ARLINGTON, VA – The U.S. Securities and Exchange Commission’s (SEC) proposed rule mandating extensive climate disclosures from publicly traded companies could undermine the dairy industry’s progress toward its sustainability goals and create far-reaching technical and financial challenges for American dairy farmers and their cooperatives, the National Milk Producers Federation (NMPF) said in comments submitted today.
“Dairy farmers are on the frontlines confronting the many challenges associated with climate change and remain committed to making progress to reduce the industry’s environmental impact,” said Jim Mulhern, president and CEO of NMPF. “The SEC rule, as written, could hamper our ability to make progress through the industry’s robust, voluntary greenhouse gas (GHG) assessment program, and jeopardize our goal of reaching GHG neutrality by 2050.”
U.S. dairy farmers have been leading environmental stewards for decades, tending their animals, land and water with great care. Thanks to improvements in productivity, new technologies and evolving best management practices, the environmental impact of producing a gallon of milk requires less water, less land and has a smaller carbon footprint than ever before. Still, the industry remains committed to its continued progress, devoting resources to programs, research and services that advance its 2050 goals to achieve industrywide neutral or better greenhouse gas emissions, optimize water usage and improve water quality.
To track progress and reach these important environmental goals, the National Dairy Farmers Assuring Responsible Management (FARM) Program in 2017 launched the Environmental Stewardship (ES) platform. The program provides a comprehensive estimate of GHG emissions and energy use on dairy farms with a suite of tools and resources for farmers to measure and improve their environmental footprint. FARM ES is the dairy community’s platform for a consistent, unified approach to GHG measurement that is free and accessible to all dairy farmers. Currently, over 80 percent of U.S. milk is handled by cooperatives and processors participating in FARM ES.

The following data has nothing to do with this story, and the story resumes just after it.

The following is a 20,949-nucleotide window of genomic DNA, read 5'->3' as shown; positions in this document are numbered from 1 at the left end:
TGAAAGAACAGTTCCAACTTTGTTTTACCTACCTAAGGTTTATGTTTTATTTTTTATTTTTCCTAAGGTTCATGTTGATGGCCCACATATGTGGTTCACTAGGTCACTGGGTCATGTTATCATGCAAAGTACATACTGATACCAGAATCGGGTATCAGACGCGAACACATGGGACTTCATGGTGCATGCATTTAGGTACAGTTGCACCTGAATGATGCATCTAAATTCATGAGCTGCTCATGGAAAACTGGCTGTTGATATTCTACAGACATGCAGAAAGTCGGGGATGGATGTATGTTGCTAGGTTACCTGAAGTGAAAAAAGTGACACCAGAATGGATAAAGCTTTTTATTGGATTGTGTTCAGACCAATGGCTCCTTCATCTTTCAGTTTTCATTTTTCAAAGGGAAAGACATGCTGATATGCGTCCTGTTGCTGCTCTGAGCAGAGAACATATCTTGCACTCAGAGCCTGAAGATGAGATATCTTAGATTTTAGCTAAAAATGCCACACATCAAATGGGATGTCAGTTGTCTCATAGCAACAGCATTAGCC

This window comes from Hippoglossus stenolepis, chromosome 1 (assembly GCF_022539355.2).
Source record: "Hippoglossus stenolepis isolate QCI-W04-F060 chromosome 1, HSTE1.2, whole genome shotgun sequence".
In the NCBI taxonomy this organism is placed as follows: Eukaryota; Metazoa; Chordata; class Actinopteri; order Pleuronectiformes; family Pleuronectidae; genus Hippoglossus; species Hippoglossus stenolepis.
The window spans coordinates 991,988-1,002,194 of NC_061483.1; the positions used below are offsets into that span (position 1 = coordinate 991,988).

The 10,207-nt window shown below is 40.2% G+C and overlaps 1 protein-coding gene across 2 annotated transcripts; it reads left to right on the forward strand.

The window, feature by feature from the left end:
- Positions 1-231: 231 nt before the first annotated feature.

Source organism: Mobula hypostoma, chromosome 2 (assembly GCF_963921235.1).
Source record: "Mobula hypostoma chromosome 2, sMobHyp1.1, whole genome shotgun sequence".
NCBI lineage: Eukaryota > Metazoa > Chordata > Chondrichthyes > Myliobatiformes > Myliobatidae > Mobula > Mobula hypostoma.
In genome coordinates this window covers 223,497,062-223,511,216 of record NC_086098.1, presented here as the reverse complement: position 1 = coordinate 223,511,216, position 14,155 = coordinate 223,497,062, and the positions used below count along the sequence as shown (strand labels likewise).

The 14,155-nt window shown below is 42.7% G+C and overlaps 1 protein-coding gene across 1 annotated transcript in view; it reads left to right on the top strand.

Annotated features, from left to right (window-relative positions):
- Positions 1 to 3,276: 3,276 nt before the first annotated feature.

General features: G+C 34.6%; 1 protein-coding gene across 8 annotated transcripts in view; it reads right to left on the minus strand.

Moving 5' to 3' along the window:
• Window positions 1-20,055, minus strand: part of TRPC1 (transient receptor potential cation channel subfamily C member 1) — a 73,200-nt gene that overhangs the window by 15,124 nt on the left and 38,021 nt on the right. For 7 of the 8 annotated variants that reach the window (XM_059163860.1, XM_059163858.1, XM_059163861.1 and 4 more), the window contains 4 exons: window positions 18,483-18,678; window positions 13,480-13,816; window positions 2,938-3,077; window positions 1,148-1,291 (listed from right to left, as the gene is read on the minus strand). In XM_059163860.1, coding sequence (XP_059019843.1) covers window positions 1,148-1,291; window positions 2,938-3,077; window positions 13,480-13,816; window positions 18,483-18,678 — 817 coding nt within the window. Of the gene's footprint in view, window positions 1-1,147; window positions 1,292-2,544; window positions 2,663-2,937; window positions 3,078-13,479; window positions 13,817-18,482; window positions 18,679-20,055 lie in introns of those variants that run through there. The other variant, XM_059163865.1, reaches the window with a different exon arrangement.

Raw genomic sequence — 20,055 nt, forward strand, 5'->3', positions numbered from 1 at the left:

SEC’s proposed rule, “The Enhancement and Standardization of Climate Related Disclosures for Investors”, would require public companies to disclose GHG emissions, including emissions from upstream and downstream activities in its value chain, known as Scope 3. NMPF cautioned SEC that the inclusion of Scope 3 emissions disclosure within the rule is premature, and risks undermining the extensive efforts the dairy industry has made toward developing trust and buy-in for its voluntary GHG assessment program.
NMPF also emphasized the significant financial burden the proposed rule would have on dairy farmers and their cooperatives related to the collection and aggregation of on-farm GHG data.